Dealing with nappy rash
Monday, July 28th, 2014
Some babies sail through to toddlerhood with barely a blemish on their bums; some babies seem to be permanently covered in angry red welts. Most babies encounter some degree of irritation, usually between the ages of nine and twelve months, so what can be done to soothe the tenderness and prevent further occurrences?
Nappy rash is caused by excess moisture lying enclosed on your baby’s skin. Regardless of the absorbency of nappy used, there is always going to be some risk of this, every time your baby performs her natural bodily functions. Your baby’s skin ג particularly around the genital area ג can be sensitive and easily irritated by prolonged exposure to wee and poo.
Occasionally nappy rash can be set off by an allergic reaction to a new brand of nappy, baby wipe, cleansing product, or detergent if you’re using reusable cloth nappies.
Nappy rash can vary from little tiny pink dots to entire areas covered with sore, red patches, and sometimes even large, fluid-filled blisters.
If you find your baby is susceptible to nappy rash, then change her frequently, and certainly every time she has a bowel movement. Clean the affected area gently but thoroughly, using mild, alcohol and fragrance-free products. Rinsing should be done with plain water and her bottom should be patted dry with a towel. Some babies with nappy rash have an adverse reaction to talcum powder, so it’s advisable not to use this product.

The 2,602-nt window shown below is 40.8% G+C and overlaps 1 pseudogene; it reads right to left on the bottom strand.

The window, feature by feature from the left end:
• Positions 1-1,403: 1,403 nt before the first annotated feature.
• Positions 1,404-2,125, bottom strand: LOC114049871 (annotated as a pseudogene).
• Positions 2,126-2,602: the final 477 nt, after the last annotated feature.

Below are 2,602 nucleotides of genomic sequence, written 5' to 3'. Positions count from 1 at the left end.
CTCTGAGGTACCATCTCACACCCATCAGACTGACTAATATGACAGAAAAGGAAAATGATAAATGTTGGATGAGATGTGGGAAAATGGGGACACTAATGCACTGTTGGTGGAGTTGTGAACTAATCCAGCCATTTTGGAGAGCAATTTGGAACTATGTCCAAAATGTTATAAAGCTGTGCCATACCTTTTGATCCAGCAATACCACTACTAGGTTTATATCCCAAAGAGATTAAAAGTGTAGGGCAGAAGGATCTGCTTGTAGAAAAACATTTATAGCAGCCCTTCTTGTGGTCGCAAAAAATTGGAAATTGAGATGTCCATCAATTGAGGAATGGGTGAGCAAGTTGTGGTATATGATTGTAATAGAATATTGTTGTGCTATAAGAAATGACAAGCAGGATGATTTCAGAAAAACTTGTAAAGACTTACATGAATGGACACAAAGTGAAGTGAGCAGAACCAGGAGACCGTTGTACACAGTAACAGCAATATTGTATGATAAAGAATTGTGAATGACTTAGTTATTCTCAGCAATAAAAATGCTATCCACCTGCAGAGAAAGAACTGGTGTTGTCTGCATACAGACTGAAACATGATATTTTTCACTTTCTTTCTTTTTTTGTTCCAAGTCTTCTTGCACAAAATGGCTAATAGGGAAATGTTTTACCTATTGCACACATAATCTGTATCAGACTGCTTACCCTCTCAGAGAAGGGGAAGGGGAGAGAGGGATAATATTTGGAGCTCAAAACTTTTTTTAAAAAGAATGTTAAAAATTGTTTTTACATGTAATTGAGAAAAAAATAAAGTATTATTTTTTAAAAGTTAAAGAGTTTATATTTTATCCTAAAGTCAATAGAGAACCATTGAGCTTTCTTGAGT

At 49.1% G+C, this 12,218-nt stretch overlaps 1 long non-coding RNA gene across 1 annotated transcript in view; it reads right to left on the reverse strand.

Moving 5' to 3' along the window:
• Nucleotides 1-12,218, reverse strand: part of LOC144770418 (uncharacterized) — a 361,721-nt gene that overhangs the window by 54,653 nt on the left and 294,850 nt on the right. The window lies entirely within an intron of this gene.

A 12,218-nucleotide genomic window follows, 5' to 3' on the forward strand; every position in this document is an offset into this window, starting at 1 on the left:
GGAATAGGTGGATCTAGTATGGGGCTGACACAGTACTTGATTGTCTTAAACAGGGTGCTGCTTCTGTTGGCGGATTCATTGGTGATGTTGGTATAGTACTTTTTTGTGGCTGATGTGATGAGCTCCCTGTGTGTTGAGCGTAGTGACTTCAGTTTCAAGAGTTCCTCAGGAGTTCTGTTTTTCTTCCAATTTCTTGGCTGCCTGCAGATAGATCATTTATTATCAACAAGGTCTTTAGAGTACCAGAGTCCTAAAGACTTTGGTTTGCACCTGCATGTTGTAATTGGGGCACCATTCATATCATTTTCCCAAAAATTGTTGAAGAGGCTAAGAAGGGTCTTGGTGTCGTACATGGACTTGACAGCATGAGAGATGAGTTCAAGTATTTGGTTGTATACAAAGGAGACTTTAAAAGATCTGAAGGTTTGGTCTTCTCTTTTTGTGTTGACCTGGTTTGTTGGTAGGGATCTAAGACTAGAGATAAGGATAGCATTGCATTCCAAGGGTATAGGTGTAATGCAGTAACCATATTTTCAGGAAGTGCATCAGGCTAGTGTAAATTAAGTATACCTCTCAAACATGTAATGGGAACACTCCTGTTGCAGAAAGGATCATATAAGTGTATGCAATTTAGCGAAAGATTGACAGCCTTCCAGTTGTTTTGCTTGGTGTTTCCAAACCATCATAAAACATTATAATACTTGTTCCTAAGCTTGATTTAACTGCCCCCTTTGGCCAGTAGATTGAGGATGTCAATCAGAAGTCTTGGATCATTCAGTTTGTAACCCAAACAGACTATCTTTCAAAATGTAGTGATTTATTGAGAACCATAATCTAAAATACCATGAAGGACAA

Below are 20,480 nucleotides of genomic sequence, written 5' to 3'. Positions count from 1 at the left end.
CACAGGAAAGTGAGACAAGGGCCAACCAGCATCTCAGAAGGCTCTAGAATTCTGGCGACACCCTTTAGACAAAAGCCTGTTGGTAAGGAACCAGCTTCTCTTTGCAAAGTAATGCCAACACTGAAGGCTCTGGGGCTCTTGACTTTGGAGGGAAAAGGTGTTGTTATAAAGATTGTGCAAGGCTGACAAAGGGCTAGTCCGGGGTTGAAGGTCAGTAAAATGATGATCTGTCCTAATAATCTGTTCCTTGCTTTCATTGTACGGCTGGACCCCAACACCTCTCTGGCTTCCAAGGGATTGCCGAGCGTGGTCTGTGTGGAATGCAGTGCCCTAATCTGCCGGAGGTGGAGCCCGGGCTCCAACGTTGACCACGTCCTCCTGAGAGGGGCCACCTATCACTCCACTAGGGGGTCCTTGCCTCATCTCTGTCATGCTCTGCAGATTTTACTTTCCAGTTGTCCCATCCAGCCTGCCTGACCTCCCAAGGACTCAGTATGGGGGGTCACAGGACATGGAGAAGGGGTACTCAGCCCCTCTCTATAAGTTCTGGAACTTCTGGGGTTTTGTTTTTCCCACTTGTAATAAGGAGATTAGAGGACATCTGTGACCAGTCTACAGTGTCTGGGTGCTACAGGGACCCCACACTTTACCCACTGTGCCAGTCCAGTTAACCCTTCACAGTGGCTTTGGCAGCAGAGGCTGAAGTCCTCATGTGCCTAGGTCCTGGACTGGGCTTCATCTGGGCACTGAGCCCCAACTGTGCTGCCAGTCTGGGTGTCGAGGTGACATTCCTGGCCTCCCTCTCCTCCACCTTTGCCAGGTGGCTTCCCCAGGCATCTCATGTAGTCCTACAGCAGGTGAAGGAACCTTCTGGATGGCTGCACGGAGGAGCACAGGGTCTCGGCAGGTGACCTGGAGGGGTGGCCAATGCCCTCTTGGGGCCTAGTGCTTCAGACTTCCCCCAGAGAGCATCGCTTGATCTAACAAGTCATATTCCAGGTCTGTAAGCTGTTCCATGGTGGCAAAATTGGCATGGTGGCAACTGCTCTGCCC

Apply a thin barrier cream (popular brands include Sudocrem Antiseptic Healing Cream, Metanium Nappy Rash Ointment and E45 Nappy Cream) to the affected area prior to putting on a fresh nappy. Spread the barrier cream thinly (too much may cause an adverse reaction), so that you can see her skin through the application. You could also experiment with a more absorbent type of nappy.
If possible, allow your baby plenty of playtime without her nappy on so that her skin can breathe. This is obviously easier said than done, so maybe limit her exposure time to garden play or fun in an easily cleaned environment, such as the bathroom. Don’t fasten nappies too tightly ג it’s important to let the air circulate inside to aid healing.
ג¢ Don’t be surprised if a bout of diarrhoea leads to nappy rash. As the faeces will be that much looser, they will cover a larger area than normal, and similarly they’ll also be wetter than the skin on your baby’s bum is used to.
ג¢ If the rash doesn’t disappear after a few days, consult your doctor or health visitor for help and advice. If left untreated, nappy rash can progress into a yeast infection (thrush) or bacterial infection.
As many of us already know, the trauma of teething can be just as painful for the parent as for the baby. The first tooth can appear anytime between the third and twelfth month, but typically teeth begin to bud sometime around the sixth month. Seemingly overnight, your little angel suddenly develops sore gums, cries […]